We used multimodal neuroimaging to study how individual differences in nigrostriatal degeneration, as quantified by DAT scan, influenced BOLD responses to apomorphine, a potent and fast-acting dopamine agonist.
We found that DAT-BPND levels guided the striatal and PFC responses to apomorphine in PD patients during all working-memory loads. In particular, the apomorphine effect in PD patients with intermediate dopaminergic depletion was opposite to that found in patients with higher and lower dopaminergic depletion (i.e., patients with longer and shorter disease duration, respectively).
Consistent with some previous data, apomorphine tended to impair behavioral performance during working memory in all PD patients, regardless of the residual dopamine level (Ruzicka et al. 1994
; Costa et al. 2003
). However, only a trend effect of treatment was found for accuracy (P
= 0.08), and this may depend on our smaller sample size (n
= 12) compared with those commonly used to assess the behavioral effects of dopaminergic drugs (e.g., n
~20) (Costa et al. 2009
). Further studies with larger sample sizes are necessary to identify the precise amount of apomorphine stimulation that leads to cognitive dysfunctions. We also acknowledge that additional research is necessary to investigate how apomorphine influences cognition in PD patients with greater disease severity and longer disease duration that those reported here.
Nonetheless, it is important to point out that this study was designed to explore how apomorphine influenced working memory in PD at a neural rather than behavioral level. To this end, fMRI is a sensitive tool which can reveal subtle effects of drugs on brain responses, even before the occurrence of noticeable behavioral findings. In fact, apomorphine modulated neural responses independently from its behavioral effects, and this was demonstrated by the stability of the results when fMRI analyses assessing the main effect of treatment were repeated including RT and accuracy as variables of no interest. Overall, our data extend the knowledge about the neural mechanisms of apomorphine in PD by showing that this potent dopamine agonist increased striatal response and reduced SFG activation during working memory.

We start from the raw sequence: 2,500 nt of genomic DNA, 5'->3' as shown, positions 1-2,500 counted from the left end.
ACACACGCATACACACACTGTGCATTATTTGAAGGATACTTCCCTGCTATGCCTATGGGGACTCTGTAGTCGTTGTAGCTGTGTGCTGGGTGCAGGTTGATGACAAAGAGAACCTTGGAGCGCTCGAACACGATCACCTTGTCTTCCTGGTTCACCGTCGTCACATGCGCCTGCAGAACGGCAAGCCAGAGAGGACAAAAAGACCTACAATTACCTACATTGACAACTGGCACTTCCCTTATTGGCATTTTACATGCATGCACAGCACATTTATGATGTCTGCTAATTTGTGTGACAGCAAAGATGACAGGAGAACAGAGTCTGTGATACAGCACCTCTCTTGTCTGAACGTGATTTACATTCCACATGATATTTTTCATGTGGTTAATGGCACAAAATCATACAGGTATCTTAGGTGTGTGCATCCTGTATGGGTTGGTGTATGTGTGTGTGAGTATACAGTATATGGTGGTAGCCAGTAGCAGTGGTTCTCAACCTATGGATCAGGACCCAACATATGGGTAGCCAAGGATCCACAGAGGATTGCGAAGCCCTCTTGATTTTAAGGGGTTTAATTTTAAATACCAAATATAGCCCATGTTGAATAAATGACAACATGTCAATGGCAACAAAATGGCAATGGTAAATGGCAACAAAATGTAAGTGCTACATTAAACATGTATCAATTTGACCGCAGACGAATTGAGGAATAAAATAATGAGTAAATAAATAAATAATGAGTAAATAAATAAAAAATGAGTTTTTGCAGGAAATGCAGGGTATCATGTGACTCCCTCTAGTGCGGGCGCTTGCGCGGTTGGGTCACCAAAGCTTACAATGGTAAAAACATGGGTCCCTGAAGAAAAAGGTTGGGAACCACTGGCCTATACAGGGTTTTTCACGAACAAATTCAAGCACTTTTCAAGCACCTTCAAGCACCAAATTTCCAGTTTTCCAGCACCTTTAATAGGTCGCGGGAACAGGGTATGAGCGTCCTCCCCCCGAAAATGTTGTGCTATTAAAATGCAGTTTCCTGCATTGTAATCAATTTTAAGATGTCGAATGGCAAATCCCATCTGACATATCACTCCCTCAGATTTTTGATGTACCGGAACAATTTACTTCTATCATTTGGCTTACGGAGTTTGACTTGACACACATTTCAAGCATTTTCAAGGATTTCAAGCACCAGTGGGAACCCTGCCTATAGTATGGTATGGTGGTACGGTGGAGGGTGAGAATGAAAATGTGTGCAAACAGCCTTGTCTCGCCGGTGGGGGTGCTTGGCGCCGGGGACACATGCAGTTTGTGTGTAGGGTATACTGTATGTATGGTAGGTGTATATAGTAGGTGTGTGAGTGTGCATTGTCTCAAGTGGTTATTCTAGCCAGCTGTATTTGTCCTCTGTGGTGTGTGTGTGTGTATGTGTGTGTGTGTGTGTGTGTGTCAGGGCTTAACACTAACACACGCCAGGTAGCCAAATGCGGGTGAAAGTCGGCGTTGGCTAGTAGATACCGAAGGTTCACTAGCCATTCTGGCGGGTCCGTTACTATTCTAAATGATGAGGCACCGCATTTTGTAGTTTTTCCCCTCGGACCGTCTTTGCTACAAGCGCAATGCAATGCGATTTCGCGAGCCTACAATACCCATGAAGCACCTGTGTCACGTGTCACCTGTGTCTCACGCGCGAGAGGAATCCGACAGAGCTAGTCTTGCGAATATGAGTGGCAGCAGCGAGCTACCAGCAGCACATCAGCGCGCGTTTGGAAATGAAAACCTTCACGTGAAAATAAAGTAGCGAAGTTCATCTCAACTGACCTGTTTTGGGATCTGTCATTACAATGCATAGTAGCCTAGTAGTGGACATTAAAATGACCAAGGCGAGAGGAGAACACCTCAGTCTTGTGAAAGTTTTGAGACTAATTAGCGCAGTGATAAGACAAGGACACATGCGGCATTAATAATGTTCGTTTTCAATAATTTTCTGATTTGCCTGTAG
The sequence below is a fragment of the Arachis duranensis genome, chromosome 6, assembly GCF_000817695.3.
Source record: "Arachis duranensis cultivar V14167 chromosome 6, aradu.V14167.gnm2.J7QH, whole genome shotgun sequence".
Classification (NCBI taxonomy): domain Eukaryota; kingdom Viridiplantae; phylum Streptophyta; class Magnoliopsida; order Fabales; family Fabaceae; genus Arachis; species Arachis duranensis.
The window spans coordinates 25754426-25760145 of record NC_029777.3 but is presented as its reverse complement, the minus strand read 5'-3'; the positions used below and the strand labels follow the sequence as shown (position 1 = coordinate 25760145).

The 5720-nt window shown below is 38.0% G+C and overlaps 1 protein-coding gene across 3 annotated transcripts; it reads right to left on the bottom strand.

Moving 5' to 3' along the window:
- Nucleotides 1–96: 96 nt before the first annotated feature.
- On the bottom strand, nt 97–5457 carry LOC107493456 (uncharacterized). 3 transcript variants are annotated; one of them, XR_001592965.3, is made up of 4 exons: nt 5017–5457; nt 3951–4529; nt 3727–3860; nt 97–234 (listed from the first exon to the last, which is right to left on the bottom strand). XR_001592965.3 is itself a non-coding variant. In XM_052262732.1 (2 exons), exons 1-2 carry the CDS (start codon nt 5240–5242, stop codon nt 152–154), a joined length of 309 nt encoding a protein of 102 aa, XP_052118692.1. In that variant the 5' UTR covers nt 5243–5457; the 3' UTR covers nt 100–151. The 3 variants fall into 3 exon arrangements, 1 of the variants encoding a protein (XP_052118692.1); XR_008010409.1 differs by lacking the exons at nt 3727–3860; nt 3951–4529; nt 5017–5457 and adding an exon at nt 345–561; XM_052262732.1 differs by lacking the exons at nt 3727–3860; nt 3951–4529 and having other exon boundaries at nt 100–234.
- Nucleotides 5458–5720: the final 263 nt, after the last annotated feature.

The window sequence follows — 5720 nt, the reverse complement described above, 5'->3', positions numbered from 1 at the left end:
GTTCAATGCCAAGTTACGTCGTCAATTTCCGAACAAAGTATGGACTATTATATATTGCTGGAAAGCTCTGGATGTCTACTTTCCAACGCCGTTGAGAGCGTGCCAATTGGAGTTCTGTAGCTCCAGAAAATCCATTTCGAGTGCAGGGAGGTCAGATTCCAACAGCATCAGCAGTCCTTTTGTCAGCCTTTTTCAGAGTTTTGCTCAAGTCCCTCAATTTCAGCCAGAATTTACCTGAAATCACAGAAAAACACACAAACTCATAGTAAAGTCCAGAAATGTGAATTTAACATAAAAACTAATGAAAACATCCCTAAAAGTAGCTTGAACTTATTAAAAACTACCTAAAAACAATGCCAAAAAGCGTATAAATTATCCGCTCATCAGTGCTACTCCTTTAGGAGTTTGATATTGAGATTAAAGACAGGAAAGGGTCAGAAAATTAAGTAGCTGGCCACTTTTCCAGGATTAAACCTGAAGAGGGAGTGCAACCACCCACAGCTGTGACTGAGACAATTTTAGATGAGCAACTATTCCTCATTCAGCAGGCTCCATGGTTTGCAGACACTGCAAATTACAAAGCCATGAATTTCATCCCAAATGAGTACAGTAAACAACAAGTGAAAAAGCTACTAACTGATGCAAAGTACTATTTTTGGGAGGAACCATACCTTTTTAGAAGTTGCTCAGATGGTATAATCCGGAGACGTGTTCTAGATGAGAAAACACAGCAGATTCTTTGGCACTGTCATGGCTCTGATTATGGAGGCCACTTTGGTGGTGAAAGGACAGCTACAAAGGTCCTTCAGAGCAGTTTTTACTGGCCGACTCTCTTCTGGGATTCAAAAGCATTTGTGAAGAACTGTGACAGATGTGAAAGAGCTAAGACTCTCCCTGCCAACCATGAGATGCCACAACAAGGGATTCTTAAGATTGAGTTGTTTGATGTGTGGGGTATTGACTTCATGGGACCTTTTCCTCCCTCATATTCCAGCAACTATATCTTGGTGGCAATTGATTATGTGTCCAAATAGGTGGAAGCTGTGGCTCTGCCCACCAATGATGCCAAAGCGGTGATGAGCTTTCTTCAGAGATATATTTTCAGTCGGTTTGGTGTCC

The enhanced striatal response to apomorphine might depend on the super-sensitivity of postsynaptic D2 receptors. There is evidence, in animal models of PD, that lesioning dopaminergic neurons causes reduced DAT-BPND
values, increased D2 receptor binding, and increased BOLD response to apomorphine in the striatum (Nguyen et al. 2000
). Comparative research has also suggested that this enhanced striatal BOLD response to apomorphine may indirectly reflect the state of postsynaptic D2 receptors (i.e., sensitivity and/or number) (Zhang et al. 2000
). Although the sensitivity and/or number of D2 receptors were not measured in this study, we speculate that the progressive nigrostriatal degeneration in PD induced a D2 receptor super-sensitivity state which, in turn, guided the abnormal striatal responses to apomorphine during all working-memory loads. However, it remains to be explained why we found an inverted-U-shaped relation between DAT-BPND
values and the brain responses to apomorphine. We hypothesize at least two, not mutually exclusive, explanations for this finding.
First, there is clear in vitro evidence that the number of striatal D2 receptors follows an inverted-U curve after lesioning dopaminergic neurons (i.e., the number of receptors continue to rise until the ~100th day after the dopaminergic damage; next, it gradually reverts to normal levels, which are reached after ~500 days in total) (Todd et al. 1996
Second, an inverted-U-shaped relation between D2 receptors number and/or sensitivity and disease progression has been also observed in vivo, in PD patients at different stages (Antonini et al. 1994
; Ichise et al. 1999
). In particular, patients with initial or advanced PD display normal D2 receptor number and/or sensitivity, while patients with intermediate disease progression show increased D2 receptors number and/or sensitivity (Antonini et al. 1994
; Ichise et al. 1999
). Other studies have also demonstrated that D2 receptors in PD return to normal levels after treatment and remain stable over the course of the disease (Guttman and Seeman 1985
; Guttman et al. 1986
). This variability may depend on differential levels of exposure to chronic dopaminergic therapy that might normalize the receptor number and/or sensitivity (i.e., patients with advanced PD would have been more exposed to chronic dopaminergic therapy when compared with patients with intermediate PD stages) (Alexander et al. 1993
). However, it is also possible that molecular mechanisms independent from drug therapy intervene to reduce the D2 receptor number and/or sensitivity over time. There is indeed evidence that the number and/or sensitivity of D2 receptors decreases in Parkinsonian monkeys with chronic nigrostriatal lesion even if they did not receive dopaminergic therapy (Decamp et al. 1999